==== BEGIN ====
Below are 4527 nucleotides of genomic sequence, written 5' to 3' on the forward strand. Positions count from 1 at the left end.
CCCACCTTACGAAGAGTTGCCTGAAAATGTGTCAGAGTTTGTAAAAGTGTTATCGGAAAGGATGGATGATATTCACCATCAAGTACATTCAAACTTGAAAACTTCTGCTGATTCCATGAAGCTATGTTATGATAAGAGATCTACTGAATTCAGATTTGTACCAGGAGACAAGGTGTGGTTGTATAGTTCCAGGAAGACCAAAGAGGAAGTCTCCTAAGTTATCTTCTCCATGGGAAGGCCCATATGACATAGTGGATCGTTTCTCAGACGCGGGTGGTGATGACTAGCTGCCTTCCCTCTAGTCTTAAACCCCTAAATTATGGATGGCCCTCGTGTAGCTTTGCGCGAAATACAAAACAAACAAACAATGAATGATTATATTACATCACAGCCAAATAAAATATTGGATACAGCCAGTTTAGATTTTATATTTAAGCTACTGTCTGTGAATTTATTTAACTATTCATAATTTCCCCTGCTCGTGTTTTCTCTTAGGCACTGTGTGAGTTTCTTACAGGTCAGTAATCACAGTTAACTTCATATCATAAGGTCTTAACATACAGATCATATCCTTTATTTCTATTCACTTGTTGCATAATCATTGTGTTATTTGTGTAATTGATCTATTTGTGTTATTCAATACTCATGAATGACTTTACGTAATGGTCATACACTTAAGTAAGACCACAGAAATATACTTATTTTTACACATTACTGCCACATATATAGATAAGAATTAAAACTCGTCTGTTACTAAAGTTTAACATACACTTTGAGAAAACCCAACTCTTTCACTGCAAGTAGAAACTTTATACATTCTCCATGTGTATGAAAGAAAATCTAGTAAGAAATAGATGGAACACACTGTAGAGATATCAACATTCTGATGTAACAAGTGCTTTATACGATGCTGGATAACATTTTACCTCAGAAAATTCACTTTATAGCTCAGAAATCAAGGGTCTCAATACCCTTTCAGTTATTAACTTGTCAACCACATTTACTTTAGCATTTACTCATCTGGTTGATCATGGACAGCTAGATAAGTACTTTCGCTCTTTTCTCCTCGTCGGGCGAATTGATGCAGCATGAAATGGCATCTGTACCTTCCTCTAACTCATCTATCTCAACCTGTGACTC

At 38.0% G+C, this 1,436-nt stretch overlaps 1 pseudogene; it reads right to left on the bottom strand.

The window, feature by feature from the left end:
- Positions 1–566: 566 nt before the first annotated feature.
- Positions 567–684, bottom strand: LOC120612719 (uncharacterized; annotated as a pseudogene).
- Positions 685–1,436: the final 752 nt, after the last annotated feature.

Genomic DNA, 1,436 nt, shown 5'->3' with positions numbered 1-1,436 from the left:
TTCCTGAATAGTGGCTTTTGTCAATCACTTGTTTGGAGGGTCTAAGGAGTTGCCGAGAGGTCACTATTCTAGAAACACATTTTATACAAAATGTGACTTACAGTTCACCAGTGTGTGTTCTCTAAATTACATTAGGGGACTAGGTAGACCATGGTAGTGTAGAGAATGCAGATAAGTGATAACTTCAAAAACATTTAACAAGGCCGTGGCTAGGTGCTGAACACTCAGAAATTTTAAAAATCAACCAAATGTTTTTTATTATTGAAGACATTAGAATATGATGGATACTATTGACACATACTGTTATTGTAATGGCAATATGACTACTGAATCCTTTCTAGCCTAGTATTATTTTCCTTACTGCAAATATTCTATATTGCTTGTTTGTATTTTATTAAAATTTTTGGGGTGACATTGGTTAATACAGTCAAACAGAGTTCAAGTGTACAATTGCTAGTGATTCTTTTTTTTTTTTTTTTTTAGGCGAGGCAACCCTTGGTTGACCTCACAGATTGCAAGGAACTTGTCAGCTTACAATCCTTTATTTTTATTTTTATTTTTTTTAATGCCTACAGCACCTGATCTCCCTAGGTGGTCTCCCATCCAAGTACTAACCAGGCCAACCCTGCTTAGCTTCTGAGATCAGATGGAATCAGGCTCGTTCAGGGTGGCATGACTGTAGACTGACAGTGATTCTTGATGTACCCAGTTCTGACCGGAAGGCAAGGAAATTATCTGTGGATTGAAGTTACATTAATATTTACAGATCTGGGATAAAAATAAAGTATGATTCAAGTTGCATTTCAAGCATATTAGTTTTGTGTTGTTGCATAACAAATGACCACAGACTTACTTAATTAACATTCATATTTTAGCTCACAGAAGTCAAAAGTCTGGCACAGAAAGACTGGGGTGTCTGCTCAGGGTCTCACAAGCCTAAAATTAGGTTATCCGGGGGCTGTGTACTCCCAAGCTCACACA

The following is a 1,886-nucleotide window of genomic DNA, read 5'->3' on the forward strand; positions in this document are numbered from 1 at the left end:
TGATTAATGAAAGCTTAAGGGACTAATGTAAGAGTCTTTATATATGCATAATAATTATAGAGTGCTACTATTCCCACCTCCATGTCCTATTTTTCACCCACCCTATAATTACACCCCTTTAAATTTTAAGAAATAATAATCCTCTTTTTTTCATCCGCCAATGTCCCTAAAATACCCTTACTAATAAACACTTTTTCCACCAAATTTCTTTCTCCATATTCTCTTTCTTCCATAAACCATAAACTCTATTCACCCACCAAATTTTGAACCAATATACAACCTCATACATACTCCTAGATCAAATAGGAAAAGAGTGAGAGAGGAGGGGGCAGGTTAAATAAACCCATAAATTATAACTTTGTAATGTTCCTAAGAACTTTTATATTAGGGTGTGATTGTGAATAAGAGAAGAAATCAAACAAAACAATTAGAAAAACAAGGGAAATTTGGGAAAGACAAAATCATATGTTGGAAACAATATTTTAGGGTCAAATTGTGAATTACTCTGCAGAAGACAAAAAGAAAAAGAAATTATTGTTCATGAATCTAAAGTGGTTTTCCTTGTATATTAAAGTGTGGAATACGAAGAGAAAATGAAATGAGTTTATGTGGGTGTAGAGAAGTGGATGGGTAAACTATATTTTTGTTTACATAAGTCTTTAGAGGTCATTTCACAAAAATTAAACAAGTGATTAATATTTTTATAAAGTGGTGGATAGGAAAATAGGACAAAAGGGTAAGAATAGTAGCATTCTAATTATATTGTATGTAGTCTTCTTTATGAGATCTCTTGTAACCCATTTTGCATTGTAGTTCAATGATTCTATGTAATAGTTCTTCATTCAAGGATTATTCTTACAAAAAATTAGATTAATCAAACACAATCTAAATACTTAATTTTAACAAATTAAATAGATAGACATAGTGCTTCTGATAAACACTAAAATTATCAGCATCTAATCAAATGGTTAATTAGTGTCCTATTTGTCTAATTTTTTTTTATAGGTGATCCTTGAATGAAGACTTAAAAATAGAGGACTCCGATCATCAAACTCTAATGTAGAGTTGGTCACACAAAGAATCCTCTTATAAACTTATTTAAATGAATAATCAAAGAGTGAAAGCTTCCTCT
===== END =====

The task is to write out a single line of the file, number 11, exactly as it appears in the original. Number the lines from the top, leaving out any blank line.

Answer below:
TGATTAATGAAAGCTTAAGGGACTAATGTAAGAGTCTTTATATATGCATAATAATTATAGAGTGCTACTATTCCCACCTCCATGTCCTATTTTTCACCCACCCTATAATTACACCCCTTTAAATTTTAAGAAATAATAATCCTCTTTTTTTCATCCGCCAATGTCCCTAAAATACCCTTACTAATAAACACTTTTTCCACCAAATTTCTTTCTCCATATTCTCTTTCTTCCATAAACCATAAACTCTATTCACCCACCAAATTTTGAACCAATATACAACCTCATACATACTCCTAGATCAAATAGGAAAAGAGTGAGAGAGGAGGGGGCAGGTTAAATAAACCCATAAATTATAACTTTGTAATGTTCCTAAGAACTTTTATATTAGGGTGTGATTGTGAATAAGAGAAGAAATCAAACAAAACAATTAGAAAAACAAGGGAAATTTGGGAAAGACAAAATCATATGTTGGAAACAATATTTTAGGGTCAAATTGTGAATTACTCTGCAGAAGACAAAAAGAAAAAGAAATTATTGTTCATGAATCTAAAGTGGTTTTCCTTGTATATTAAAGTGTGGAATACGAAGAGAAAATGAAATGAGTTTATGTGGGTGTAGAGAAGTGGATGGGTAAACTATATTTTTGTTTACATAAGTCTTTAGAGGTCATTTCACAAAAATTAAACAAGTGATTAATATTTTTATAAAGTGGTGGATAGGAAAATAGGACAAAAGGGTAAGAATAGTAGCATTCTAATTATATTGTATGTAGTCTTCTTTATGAGATCTCTTGTAACCCATTTTGCATTGTAGTTCAATGATTCTATGTAATAGTTCTTCATTCAAGGATTATTCTTACAAAAAATTAGATTAATCAAACACAATCTAAATACTTAATTTTAACAAATTAAATAGATAGACATAGTGCTTCTGATAAACACTAAAATTATCAGCATCTAATCAAATGGTTAATTAGTGTCCTATTTGTCTAATTTTTTTTTATAGGTGATCCTTGAATGAAGACTTAAAAATAGAGGACTCCGATCATCAAACTCTAATGTAGAGTTGGTCACACAAAGAATCCTCTTATAAACTTATTTAAATGAATAATCAAAGAGTGAAAGCTTCCTCT